When Anmol KC told reporters recently that ‘Captain’ would be more entertaining than World Cup Football, he was either lying or was under an illusion. The ‘sports genre’ Nepali movie does not impress—despite its unique theme, the storyline is cliched and boring. From a technical perspective, this project represents an unskilled craft.
Clichéd and invented drama
Our hero is sandwiched between his compulsion to look after the family and pursue his passion. One of the parents supports the dream whereas the other opposes. He chooses to continue his pursuit keeping the opposing parent in the dark. This is something too common in Nepali movies. Captain’s storyline cannot become different from this pattern.
Despite following a clichéd pattern, the story is detached from the everyday reality of our lives. It is rather invented and overdramatic. Staying in the same house and having lunch and dinner together, you cannot lie to your mom that you are a restaurant manager while you work as a porter or painter or a waiter in the afternoon.
There are other improbabilities in the movie. The mother, who had been opposing her son’s interest in football, happens to motivate him to join the national team when the incumbent captain is arrested on the match-fixing charge. She comes to the conversation between the coach and the boy with a sophisticated lengthy statement on the players’ duty towards the nation. This is apparently made-up and unrealistic.
After a few minutes, the new captain gets injured and falls unconscious in the second half of the final match of a regional tournament. Now, his paralysed father is taken to the ground on a wheelchair; and his stammering call of “Stand up, captain!” brings him back. He scores two beautiful goals within five minutes, to hand a dramatic win to his team.
Comic and romantic redundancies
Primarily, the movie is the journey of a determined footballer. However, elements of romance and comedy are incorporated into the movie—perhaps to make it more sellable to a diverse audience. The inclusion of both of the elements is quite forceful.
The neighbourhood girl comes to Kathmandu after her parents press on her to marry an NRN; this is quite understandable. But, dramatically enough, she happens to find a job at the hospital where her dream boy’s father is admitted. Here are a few questions that the audience cannot find answers to: The lady tells her parents that she is going to Kathmandu to ‘study’ nursing. But, how can she practise nursing at the hospital without taking any classes? How can the hero not know that she is joining the hospital while he is clear that she came to Kathmandu just to be with him?
Again, knowing that, why does he introduce another lady as his girlfriend? It seems the screenwriter and director invented the love triangle to sell the movie. So is the invention of the villain in another football player.
Likewise, the presence of comic characters in the football team and his workstations contributes nothing to the main storyline. The hero is made to ‘wash’ a car owner, instead of a car, at a workshop and pour chowmein on a costumer’s head at a restaurant. These two scenes are not only blunders of the hero; taking recourse to these lame jokes to make the audience laugh shows a lack of creativity on the part of the writer.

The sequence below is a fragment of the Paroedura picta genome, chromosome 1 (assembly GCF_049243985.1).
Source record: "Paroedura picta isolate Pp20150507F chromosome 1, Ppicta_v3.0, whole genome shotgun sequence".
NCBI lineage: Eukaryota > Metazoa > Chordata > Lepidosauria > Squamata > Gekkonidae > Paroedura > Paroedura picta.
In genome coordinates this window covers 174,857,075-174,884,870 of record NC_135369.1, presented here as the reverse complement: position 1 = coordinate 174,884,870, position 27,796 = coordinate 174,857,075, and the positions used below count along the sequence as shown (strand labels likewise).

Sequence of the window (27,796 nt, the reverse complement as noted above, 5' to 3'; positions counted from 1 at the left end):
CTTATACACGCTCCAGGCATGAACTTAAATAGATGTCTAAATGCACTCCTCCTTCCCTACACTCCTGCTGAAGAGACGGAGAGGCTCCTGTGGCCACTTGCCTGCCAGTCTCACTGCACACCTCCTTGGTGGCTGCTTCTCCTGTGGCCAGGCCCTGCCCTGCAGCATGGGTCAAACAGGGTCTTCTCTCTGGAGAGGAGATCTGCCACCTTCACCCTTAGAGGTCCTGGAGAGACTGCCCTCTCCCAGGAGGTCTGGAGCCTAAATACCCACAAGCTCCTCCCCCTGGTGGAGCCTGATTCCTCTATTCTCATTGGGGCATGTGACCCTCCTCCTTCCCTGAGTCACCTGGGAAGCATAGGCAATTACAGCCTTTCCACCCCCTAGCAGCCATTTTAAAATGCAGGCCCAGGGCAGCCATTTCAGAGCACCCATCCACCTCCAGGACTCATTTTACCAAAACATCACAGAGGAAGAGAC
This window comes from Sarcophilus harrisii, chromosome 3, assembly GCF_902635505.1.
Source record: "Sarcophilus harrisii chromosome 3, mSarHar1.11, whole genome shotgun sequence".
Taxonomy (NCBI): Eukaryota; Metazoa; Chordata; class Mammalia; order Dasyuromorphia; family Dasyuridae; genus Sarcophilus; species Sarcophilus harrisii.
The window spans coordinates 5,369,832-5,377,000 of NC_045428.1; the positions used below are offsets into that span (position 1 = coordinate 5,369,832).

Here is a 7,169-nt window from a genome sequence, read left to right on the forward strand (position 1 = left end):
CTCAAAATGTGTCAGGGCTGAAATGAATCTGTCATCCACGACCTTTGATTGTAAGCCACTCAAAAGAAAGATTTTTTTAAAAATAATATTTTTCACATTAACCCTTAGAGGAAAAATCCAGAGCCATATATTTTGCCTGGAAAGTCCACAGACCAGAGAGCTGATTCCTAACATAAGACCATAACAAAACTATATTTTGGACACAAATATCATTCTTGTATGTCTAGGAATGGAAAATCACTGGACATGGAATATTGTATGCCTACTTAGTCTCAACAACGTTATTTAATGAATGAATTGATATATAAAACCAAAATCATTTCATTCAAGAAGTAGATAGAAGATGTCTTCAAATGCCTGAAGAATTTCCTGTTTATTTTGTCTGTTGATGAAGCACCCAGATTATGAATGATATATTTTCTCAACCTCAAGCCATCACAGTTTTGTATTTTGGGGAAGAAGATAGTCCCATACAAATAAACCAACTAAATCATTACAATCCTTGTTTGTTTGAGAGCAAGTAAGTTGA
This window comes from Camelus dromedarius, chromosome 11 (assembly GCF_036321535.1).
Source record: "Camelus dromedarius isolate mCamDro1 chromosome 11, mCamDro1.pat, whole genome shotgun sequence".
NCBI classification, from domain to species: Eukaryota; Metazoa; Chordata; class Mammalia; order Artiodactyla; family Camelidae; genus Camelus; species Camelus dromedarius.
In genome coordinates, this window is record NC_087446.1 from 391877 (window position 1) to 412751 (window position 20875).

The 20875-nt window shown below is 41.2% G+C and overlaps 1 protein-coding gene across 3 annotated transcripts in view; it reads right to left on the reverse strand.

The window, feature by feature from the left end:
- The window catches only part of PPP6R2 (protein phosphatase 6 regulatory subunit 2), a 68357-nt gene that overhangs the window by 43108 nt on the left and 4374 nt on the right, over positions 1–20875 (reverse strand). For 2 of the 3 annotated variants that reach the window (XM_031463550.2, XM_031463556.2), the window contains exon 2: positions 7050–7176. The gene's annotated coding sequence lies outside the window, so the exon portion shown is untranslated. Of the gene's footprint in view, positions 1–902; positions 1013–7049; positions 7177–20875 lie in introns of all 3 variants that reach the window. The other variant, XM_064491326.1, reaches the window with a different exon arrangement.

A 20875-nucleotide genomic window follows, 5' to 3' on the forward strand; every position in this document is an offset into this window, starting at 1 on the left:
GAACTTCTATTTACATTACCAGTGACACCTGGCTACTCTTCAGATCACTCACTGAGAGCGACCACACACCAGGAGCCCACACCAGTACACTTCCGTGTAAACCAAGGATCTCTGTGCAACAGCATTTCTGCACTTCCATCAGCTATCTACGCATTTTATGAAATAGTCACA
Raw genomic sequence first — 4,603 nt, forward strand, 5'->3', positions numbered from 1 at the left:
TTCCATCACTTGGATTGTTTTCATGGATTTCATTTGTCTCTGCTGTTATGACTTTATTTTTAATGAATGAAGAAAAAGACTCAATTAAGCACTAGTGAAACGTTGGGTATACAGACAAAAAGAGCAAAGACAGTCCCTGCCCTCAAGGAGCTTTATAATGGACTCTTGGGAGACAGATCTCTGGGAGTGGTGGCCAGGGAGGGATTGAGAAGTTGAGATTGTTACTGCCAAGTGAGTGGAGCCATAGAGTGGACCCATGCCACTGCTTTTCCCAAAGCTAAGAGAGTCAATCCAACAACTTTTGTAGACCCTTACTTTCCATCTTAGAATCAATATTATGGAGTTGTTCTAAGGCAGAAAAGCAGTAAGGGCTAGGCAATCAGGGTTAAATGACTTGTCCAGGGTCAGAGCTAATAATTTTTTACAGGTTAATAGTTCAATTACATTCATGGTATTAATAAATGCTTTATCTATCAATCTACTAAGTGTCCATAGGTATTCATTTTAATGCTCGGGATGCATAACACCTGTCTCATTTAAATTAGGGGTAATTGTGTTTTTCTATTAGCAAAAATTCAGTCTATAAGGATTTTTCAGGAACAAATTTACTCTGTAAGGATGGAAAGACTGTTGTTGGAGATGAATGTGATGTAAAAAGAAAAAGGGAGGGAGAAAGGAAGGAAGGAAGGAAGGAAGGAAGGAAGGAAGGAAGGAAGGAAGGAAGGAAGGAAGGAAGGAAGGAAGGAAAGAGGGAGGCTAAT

Given that the weak story, one can only expect the presentation to be average. Anmol KC’s acting looks mediocre; there is no apparent fault, but he does not leave any impression either. Debutante Upasana Singh Thakuri also plays her role well; but she cannot powerfully reflect varying emotions and moods of the story. Another debutante Priyanka MV is average.
Most senior members of the cast cannot exhibit a depth of emotions in their dialogues, facial expression and body movements. Saroj Khanal’s initial dialogues are too lame and improvised; he lacks authenticity in his voice. Suryamala Khanal looks like a lecturer than an actress. Rajaram Paudel is nothing more than a joker.
Laxmi Giri is an exception. She plays an unusual role as a veteran nurse; and it fits her well. Sunil Thapa and Prashant Tamrakar have done justice to their roles with their bold voice and stylistic face. Buddhi Tamang and Wilson Bikram Rai look natural in their comic roles.
The project includes many established actors in cameo roles. Nirmal Sharma and Ravi Dangol appear in one brief scene; and do not contribute anything to the plot movement. Salon Basnet makes the audience laugh as an America-born NRN.
While these people do at least something in the story, Niruta Singh’s impressive dance at the end is essentially redundant. The song, notwithstanding its musicality, is completely irrelevant and senseless. Two other previous songs are also not necessary.
Perhaps the cameraperson is the one who has done the most impressive job in the production. The movie’s portrayal of football matches at all levels—between local clubs in Jhapa, A Division league and SAFF Championship—looks grand. It arouses excitement among football fans watching the movie. Likewise, the audience members find the tea gardens of Jhapa quite fascinating to watch in the beginning.
In the same manner, the football commentary also contributes to the atmosphere of excitement. However, thanks to shoddy recording and dubbing, at times it is unnecessarily noisy.
Captain fails to establish itself as an example for other sports genre movies to take a leaf from in the future. Instead, like ordinary players, it makes some unsuccessful efforts to shine.
But, as a pastime, the movie is perfectly fine—a complete package of action, love story, comedy and dance numbers.
Genre: Sports, love story
Runtime: 135 minutes
Screenwriter/Director: Diwakar Bhattarai
Producer: Bhuwan KC
Cast: Anmol Kc, Upasana Singh Thakuri, Sunil Thapa, Saroj Khanal, Prashant Tamrakar, Wilson Bikram Rai, Rajaram Paudel, Priyanka MV, Laxmi KC